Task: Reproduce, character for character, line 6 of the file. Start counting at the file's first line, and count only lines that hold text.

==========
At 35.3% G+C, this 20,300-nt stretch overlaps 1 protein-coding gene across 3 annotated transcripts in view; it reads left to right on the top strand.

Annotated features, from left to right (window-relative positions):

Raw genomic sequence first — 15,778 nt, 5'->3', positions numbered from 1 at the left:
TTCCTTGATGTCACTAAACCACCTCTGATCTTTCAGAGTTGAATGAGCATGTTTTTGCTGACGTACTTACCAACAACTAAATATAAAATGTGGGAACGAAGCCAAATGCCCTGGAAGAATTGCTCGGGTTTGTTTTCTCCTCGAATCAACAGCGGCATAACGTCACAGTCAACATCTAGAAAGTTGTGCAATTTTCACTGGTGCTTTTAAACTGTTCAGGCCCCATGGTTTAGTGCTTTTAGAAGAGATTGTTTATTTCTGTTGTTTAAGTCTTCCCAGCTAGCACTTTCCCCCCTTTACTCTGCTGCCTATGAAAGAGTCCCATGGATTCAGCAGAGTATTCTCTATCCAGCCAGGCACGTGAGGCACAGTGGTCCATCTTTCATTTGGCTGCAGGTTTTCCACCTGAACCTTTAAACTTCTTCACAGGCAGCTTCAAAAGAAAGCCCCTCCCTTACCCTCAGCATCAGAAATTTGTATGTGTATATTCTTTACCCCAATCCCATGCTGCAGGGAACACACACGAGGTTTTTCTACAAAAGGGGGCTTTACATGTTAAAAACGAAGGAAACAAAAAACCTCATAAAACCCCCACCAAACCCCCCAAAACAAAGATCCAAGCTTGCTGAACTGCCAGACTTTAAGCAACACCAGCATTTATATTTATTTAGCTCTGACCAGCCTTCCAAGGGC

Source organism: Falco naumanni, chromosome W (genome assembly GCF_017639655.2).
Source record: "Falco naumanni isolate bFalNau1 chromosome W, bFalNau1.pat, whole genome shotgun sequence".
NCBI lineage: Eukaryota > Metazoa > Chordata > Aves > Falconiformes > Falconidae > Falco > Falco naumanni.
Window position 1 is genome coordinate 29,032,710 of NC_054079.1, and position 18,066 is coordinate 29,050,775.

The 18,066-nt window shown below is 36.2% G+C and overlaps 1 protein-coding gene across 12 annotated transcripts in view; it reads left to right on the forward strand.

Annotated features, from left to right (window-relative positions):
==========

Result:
Source record: "Falco naumanni isolate bFalNau1 chromosome W, bFalNau1.pat, whole genome shotgun sequence".